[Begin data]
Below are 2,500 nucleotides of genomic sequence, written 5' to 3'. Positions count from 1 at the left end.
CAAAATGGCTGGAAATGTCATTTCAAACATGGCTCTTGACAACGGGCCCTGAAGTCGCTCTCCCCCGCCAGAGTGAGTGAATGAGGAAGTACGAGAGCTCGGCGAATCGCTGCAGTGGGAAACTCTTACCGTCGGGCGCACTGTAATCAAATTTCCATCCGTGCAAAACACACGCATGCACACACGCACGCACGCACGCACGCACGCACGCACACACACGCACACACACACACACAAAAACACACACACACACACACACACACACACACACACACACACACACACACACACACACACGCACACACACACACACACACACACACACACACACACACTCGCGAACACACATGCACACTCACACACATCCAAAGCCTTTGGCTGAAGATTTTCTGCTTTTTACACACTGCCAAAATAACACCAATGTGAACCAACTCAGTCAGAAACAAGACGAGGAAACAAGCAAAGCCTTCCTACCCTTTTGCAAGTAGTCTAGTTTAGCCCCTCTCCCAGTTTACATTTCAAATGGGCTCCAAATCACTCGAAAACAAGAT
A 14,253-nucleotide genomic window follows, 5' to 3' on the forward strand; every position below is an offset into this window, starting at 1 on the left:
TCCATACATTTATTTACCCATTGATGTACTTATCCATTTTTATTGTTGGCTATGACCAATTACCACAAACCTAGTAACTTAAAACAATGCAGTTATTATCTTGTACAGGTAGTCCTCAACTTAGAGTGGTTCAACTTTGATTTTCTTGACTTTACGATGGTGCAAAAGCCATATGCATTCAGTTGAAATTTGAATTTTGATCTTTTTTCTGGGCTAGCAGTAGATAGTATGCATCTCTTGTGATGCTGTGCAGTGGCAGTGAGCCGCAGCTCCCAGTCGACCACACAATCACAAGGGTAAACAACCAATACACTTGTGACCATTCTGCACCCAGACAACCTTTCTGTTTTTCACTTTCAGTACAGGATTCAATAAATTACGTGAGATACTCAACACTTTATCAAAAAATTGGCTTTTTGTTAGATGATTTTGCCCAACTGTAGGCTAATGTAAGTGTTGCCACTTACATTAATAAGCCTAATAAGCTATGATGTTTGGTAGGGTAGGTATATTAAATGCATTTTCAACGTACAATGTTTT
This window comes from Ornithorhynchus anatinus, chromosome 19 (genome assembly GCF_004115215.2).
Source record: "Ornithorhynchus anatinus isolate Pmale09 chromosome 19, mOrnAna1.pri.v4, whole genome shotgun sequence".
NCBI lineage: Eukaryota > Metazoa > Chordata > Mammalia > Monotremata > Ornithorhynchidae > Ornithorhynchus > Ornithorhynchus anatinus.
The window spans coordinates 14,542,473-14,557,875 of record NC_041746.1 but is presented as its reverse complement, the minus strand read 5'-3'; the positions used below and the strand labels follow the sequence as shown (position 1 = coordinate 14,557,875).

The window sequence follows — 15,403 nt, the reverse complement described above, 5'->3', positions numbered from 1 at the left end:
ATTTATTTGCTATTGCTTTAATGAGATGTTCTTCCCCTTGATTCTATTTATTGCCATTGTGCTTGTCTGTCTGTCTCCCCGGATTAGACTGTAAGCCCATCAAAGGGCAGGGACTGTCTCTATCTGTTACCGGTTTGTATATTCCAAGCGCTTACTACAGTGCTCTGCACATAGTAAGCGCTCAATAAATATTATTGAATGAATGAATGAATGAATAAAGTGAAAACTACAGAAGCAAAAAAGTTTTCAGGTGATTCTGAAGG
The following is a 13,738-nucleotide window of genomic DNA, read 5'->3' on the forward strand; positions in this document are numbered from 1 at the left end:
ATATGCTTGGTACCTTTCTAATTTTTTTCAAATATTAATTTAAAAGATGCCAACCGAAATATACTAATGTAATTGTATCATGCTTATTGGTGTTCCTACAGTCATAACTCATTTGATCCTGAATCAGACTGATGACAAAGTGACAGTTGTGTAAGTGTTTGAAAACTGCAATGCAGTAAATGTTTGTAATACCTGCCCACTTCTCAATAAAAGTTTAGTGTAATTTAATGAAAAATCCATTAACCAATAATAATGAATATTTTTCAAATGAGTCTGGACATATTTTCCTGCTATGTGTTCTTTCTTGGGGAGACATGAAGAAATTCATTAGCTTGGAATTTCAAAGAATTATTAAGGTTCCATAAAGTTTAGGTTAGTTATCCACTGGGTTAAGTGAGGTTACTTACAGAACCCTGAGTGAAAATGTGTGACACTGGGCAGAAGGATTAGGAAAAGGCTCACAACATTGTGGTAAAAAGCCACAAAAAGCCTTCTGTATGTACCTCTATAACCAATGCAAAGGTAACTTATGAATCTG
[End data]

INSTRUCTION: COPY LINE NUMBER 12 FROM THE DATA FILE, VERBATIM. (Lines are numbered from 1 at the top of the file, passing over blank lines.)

ATATGCTTGGTACCTTTCTAATTTTTTTCAAATATTAATTTAAAAGATGCCAACCGAAATATACTAATGTAATTGTATCATGCTTATTGGTGTTCCTACAGTCATAACTCATTTGATCCTGAATCAGACTGATGACAAAGTGACAGTTGTGTAAGTGTTTGAAAACTGCAATGCAGTAAATGTTTGTAATACCTGCCCACTTCTCAATAAAAGTTTAGTGTAATTTAATGAAAAATCCATTAACCAATAATAATGAATATTTTTCAAATGAGTCTGGACATATTTTCCTGCTATGTGTTCTTTCTTGGGGAGACATGAAGAAATTCATTAGCTTGGAATTTCAAAGAATTATTAAGGTTCCATAAAGTTTAGGTTAGTTATCCACTGGGTTAAGTGAGGTTACTTACAGAACCCTGAGTGAAAATGTGTGACACTGGGCAGAAGGATTAGGAAAAGGCTCACAACATTGTGGTAAAAAGCCACAAAAAGCCTTCTGTATGTACCTCTATAACCAATGCAAAGGTAACTTATGAATCTG